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August 10, 1941: First Concerto for Flute and Percussion by Lou Harrison (24) is performed for the first time, at Bennington College, Vermont by Otto Luening (41), Henry Cowell (44), and Frank Wigglesworth.
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October 22, 1942: Harry Partch (41) begins two days of lecture-recitals at Bennington College with Otto Luening (42).
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February 13, 1944: The Soundless Song for soprano, chamber ensemble, dancers, and lights by Otto Luening (43) to his own words, is performed for the first time, in the New York Public Library, 21 years after it was composed. The premiere is an arrangement for soprano and piano. Also premiered is Luening’s Gliding O’er All for voice and piano to words of Whitman.
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March 12, 1944: Two-Bits for flute and piano by Henry Cowell (47) is performed for the first time, at the Brooklyn Museum. Otto Luening (43) plays the flute part. Also premiered is Cowell’s three part songs for female voices American Muse.
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February 15, 1946: Dance Sonata for piano by Otto Luening (45) is performed for the first time, over the airwaves of radio station WNYC, New York.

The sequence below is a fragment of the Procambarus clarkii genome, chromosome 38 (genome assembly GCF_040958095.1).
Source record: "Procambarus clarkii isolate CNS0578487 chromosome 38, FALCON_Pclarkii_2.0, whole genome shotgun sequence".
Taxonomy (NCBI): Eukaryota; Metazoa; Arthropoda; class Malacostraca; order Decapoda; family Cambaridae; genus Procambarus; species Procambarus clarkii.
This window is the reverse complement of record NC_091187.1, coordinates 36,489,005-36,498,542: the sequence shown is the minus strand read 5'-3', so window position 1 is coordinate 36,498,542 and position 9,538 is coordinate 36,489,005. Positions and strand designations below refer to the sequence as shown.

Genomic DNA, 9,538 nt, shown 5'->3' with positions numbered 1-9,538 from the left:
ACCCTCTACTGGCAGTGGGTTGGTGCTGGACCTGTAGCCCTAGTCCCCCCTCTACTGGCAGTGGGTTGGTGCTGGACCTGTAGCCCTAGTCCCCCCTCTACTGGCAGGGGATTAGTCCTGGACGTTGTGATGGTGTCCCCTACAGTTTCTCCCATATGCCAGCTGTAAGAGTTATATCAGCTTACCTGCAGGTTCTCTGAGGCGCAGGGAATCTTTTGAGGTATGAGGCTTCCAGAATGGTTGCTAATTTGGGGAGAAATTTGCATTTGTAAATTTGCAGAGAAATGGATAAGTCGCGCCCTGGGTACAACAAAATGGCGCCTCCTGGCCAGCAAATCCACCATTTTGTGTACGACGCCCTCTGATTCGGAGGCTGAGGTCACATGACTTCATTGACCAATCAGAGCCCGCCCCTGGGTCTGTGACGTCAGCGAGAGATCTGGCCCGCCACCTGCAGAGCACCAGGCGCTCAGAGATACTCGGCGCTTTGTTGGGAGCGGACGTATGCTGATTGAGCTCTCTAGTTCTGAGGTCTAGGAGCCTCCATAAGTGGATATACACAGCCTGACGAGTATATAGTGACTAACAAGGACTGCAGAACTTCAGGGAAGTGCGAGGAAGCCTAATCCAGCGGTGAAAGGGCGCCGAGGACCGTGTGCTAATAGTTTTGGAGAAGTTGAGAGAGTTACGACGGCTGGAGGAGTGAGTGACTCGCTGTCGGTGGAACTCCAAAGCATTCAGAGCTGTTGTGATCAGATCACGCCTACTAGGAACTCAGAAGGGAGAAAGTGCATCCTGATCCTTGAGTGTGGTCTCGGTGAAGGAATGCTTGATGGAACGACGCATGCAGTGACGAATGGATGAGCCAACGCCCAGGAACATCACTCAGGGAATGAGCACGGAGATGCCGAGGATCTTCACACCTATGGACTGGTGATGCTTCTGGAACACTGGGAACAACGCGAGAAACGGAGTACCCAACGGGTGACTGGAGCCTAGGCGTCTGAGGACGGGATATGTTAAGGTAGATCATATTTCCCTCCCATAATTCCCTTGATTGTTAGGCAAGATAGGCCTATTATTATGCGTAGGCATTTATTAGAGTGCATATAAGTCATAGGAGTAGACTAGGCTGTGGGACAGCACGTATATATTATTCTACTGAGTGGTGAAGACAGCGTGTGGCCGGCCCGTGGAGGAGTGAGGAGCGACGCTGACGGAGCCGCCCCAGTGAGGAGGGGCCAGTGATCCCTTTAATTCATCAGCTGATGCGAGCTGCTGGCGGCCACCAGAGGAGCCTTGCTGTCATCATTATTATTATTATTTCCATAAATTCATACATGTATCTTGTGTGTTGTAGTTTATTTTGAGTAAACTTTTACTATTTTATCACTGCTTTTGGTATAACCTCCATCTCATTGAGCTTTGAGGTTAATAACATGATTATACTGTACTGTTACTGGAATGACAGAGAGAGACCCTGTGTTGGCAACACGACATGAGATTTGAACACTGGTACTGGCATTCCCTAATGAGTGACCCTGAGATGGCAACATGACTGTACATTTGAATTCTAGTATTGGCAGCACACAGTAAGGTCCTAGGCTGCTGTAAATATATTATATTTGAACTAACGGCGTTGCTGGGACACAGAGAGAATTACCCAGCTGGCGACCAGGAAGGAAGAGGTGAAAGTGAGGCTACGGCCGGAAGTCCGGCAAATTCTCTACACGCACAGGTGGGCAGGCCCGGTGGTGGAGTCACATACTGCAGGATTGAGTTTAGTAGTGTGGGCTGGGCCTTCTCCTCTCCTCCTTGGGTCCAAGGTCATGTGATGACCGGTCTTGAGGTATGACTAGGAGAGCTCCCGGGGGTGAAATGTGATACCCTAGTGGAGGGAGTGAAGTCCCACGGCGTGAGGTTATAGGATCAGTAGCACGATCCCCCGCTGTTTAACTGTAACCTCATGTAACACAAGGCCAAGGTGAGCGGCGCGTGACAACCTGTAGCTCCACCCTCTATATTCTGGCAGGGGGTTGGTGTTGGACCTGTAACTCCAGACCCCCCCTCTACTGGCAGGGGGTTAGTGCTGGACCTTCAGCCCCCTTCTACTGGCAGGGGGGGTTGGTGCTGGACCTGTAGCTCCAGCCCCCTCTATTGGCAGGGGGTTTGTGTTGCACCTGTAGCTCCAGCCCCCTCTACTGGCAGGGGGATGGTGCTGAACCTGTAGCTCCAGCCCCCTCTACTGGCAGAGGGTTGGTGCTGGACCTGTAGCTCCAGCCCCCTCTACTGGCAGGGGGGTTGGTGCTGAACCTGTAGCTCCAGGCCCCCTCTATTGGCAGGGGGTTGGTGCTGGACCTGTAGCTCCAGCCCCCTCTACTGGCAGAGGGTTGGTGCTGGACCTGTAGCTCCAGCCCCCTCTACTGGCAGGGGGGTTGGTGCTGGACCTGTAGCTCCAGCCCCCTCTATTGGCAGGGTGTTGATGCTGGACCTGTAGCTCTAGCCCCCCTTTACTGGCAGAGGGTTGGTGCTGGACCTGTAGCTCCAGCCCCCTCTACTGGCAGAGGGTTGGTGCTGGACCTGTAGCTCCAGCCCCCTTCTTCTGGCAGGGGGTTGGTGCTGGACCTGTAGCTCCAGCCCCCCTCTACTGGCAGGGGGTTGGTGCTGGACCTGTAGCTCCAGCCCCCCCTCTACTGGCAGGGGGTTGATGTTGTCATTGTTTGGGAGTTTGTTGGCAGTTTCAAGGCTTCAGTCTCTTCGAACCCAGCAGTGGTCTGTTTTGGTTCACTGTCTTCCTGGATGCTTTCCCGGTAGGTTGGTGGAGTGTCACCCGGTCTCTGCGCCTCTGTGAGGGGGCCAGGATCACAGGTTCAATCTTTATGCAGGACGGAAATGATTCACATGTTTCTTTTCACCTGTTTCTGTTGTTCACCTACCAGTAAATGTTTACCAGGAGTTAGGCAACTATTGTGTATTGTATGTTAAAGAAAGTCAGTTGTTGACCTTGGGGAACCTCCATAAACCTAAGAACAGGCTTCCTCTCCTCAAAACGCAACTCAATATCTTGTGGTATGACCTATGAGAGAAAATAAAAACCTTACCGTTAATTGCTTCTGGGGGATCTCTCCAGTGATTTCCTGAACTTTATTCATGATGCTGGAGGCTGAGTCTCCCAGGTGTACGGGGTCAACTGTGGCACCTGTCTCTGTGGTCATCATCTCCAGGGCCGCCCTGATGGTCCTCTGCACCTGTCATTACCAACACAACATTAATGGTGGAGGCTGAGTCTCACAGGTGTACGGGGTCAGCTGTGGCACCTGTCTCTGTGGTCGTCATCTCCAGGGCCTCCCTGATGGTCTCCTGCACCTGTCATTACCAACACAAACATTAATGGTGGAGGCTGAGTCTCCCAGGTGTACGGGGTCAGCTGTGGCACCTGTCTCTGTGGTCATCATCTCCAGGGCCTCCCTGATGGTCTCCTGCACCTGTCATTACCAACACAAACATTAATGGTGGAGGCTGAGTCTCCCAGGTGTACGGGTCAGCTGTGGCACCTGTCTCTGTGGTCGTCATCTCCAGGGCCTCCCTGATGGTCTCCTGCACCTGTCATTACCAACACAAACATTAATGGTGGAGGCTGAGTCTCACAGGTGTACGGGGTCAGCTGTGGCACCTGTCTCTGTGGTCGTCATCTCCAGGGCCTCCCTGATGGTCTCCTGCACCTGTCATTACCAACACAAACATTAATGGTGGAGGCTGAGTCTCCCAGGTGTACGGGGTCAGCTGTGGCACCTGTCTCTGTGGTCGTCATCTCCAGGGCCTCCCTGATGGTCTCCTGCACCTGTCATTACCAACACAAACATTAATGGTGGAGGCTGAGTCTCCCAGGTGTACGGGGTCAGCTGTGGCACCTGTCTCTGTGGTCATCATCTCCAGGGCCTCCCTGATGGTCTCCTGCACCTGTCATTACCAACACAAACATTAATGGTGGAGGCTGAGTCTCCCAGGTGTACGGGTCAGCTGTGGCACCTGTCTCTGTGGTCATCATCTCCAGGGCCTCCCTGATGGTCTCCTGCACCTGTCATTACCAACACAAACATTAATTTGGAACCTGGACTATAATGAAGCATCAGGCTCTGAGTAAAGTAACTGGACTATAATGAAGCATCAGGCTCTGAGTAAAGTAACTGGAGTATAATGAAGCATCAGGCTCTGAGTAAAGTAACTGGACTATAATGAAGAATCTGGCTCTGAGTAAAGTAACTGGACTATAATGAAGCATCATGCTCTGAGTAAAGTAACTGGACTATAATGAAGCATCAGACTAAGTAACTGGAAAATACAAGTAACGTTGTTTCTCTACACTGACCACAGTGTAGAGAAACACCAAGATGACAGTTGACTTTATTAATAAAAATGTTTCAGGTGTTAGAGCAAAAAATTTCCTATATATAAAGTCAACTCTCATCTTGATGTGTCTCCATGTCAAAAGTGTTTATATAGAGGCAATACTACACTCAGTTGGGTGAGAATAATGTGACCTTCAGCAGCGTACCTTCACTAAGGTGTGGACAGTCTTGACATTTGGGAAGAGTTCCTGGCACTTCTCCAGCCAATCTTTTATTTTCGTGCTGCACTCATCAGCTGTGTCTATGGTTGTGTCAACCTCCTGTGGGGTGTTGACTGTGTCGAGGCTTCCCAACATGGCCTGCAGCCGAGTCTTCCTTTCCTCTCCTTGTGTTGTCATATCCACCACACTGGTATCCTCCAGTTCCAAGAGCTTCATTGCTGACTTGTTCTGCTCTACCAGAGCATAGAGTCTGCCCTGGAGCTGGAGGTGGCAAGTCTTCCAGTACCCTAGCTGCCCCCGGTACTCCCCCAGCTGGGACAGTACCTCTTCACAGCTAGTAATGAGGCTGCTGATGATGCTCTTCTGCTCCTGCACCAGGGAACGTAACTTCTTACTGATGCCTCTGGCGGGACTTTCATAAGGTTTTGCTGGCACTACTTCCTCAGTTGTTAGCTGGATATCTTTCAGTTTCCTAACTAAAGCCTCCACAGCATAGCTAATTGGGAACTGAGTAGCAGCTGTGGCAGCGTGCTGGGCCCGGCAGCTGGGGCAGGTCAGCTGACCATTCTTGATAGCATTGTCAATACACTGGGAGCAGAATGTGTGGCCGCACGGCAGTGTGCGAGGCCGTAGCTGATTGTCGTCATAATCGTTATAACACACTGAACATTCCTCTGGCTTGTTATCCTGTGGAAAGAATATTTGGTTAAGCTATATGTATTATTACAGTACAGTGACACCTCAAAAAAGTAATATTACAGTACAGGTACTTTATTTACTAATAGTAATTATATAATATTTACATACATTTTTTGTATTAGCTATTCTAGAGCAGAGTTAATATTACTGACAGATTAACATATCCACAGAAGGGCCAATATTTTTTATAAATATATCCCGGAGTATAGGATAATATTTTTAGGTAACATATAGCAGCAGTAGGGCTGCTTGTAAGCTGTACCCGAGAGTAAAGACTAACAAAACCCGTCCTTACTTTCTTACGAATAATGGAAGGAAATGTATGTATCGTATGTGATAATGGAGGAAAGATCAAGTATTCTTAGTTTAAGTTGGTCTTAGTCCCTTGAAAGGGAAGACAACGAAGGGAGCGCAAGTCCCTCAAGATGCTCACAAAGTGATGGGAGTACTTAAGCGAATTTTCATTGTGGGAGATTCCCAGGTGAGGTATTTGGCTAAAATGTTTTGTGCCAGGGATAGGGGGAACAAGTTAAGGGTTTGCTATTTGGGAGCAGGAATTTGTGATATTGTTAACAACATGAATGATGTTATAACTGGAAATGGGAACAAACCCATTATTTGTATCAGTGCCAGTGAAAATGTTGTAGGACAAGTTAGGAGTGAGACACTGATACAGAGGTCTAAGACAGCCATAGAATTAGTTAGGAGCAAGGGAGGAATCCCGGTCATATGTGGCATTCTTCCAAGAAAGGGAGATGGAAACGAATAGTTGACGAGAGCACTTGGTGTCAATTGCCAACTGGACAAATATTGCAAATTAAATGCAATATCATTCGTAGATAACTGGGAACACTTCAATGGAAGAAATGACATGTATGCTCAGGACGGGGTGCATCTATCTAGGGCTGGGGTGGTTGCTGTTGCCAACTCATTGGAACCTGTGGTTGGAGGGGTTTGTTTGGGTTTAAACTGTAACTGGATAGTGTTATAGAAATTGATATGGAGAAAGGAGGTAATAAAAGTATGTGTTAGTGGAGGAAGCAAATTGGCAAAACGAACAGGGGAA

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March 3, 1946: Coal Scuttle Blues for two pianos by Otto Luening (45) is performed for the first time, in Times Hall, New York.
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May 8, 1946: The Medium, an opera by Gian-Carlo Menotti (34) to his own words, is performed for the first time, in New York, at the Brander Matthews Theatre of Columbia University, conducted by Otto Luening (45).
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September 14, 1946: Warble for Lilac-Time for high voice and piano or small orchestra by Elliott Carter (37) to words of Whitman, is performed for the first time, in Saratoga Springs, New York. Also premiered are two works for chamber orchestra by Otto Luening (46): Pilgrim’s Hymn and Prelude.